“Barbie” arrived as a full-blown cultural event, with thousands of moviegoers draping themselves in pink for screenings, doll memes flooding social media and marketers scrambling (sometimes awkwardly) to glom onto the moment. The audience was 65 percent female. “For a film this pink, you would have expected the audience to be closer to 90 percent female — we got a ton of guys,” said Jeff Goldstein, president of domestic distribution at Warner Bros. “It exploded everywhere: large markets, small markets, coast to coast.”
Some theaters seemed to be caught off guard. One high-end theater in the Washington, D.C. suburbs went all out on promotion, with pink lights to highlight “Barbie” and a wall of movie posters featuring both films. But the theater may have miscalculated Saturday attendance. By the 10 p.m. showing, it had run out of multiple food items. It also lacked soft drinks and, amazingly, ice.
Another theater in Arlington, Va., had it worse: The air conditioning went out, leading to a sweltering experience. While the theater offered refunds, many ticket buyers stayed.
The question now is whether Hollywood can keep the momentum going. Studio executives have long pointed out that moviegoing begets moviegoing — that the habit of watching movies in theaters is crucial. Coming up, however, studios are facing another crisis: A strike by unionized actors, which started on July 14, could force movie companies to push back coming films because striking stars cannot take part in publicity campaigns. “Challengers,” a sports drama involving a love triangle and staring Zendaya, has already been pushed from September to April.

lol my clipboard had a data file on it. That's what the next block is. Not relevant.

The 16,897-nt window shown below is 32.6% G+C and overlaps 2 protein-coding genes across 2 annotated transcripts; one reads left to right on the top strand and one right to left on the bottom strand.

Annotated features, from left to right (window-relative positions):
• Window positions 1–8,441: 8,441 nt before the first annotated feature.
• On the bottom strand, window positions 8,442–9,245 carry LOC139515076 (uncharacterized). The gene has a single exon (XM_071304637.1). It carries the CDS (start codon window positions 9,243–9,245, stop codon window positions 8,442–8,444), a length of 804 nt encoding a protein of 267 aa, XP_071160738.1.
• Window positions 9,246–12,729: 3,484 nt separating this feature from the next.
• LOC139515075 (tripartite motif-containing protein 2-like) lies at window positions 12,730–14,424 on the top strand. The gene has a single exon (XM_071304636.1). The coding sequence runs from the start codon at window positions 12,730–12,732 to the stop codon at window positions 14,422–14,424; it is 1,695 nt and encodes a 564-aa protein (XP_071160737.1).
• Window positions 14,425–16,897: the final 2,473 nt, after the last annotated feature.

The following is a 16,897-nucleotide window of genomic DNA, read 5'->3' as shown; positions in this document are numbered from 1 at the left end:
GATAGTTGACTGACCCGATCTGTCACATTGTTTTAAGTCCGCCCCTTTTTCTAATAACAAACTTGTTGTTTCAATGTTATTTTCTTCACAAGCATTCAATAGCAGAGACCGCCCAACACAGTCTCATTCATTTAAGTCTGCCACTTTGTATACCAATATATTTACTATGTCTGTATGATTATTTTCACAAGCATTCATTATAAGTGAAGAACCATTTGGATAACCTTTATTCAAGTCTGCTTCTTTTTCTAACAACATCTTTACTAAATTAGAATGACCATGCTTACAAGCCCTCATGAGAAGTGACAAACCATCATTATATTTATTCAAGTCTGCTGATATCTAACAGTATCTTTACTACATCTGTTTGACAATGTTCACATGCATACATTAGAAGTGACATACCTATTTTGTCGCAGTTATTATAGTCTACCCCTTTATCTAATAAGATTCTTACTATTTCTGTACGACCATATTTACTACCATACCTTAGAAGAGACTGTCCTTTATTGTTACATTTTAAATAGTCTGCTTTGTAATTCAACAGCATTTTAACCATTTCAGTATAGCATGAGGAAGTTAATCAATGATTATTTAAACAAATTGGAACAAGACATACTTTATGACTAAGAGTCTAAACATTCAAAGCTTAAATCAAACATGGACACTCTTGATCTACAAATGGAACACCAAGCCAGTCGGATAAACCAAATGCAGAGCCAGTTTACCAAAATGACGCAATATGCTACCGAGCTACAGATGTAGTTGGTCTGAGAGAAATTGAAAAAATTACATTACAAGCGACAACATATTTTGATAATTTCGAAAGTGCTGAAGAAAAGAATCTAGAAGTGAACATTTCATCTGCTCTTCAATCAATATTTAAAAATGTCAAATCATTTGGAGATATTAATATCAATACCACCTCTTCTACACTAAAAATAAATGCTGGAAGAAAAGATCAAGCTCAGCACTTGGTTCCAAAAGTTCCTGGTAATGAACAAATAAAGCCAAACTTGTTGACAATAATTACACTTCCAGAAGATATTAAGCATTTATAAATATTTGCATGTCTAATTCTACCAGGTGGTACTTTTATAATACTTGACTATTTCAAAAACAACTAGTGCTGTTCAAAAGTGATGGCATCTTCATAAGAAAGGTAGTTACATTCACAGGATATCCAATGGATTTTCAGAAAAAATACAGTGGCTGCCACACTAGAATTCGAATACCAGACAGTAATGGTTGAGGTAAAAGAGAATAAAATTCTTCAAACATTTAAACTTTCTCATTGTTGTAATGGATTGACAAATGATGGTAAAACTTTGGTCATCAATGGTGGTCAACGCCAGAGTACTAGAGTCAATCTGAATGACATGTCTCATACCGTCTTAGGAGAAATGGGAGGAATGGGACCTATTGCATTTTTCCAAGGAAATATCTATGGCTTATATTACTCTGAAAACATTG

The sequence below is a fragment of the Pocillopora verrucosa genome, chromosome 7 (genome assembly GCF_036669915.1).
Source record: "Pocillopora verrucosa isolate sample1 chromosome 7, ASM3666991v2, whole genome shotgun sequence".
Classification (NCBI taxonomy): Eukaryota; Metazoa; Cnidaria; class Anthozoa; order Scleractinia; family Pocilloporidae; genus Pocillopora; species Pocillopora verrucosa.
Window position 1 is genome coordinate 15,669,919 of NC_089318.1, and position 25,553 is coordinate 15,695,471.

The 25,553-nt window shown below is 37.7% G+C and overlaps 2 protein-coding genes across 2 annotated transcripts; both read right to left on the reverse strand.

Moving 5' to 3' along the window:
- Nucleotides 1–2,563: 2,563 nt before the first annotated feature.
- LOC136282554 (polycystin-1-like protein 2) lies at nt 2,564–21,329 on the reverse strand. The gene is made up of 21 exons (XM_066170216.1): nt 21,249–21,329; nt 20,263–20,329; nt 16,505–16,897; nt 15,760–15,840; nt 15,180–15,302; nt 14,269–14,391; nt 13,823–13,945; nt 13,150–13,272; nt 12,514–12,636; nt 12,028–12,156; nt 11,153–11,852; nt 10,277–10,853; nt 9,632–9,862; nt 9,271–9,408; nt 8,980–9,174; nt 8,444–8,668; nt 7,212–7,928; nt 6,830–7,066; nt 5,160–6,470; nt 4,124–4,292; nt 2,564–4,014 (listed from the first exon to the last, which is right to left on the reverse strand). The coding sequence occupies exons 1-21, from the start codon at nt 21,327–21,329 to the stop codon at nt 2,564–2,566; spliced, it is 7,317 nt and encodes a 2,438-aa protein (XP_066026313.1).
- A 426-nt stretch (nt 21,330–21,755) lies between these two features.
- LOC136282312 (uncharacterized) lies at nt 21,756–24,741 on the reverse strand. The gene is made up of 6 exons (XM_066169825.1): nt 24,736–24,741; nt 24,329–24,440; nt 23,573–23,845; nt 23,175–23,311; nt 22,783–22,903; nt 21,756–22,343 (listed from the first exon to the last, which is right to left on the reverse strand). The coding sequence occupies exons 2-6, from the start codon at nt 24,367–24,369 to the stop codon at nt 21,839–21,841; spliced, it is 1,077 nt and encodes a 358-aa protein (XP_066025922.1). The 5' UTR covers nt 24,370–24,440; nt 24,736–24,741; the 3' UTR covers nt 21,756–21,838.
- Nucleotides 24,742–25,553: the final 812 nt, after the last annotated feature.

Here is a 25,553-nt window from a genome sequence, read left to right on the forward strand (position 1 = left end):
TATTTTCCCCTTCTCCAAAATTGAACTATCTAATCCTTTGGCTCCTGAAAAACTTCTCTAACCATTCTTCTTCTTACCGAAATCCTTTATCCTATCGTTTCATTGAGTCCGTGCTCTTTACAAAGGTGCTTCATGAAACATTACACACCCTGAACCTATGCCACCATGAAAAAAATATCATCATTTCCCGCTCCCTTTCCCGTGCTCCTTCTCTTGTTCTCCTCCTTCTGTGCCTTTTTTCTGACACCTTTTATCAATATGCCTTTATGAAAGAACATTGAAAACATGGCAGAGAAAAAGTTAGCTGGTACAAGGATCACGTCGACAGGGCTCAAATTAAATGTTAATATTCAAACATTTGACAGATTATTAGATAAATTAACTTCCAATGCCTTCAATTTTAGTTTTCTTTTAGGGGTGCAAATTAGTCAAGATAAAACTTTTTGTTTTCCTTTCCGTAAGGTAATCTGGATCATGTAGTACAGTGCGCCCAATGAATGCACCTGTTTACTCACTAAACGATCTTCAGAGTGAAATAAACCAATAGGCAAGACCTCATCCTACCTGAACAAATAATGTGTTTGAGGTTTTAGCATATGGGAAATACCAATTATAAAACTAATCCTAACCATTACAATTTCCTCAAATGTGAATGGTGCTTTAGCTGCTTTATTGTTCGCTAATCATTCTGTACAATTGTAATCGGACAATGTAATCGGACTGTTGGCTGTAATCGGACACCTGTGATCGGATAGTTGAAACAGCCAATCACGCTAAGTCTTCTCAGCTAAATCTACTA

There are no talks scheduled between SAG-AFTRA, as the actors’ union is known, and studios.
“Oppenheimer” helped fuel “Barbie” and vice versa, with their simultaneous release nicknamed Barbenheimer and movie fans captivated by their wild incongruity. Nolan’s film, which cost Universal Pictures at least $100 million to make, not including a megawatt marketing campaign, is a three-hour period drama about Robert Oppenheimer, the man known as “the father of the atomic bomb.” About 200,000 people purchased tickets to see “Barbie” and “Oppenheimer” as a double feature, according to the National Association of Theater Owners, a trade organization.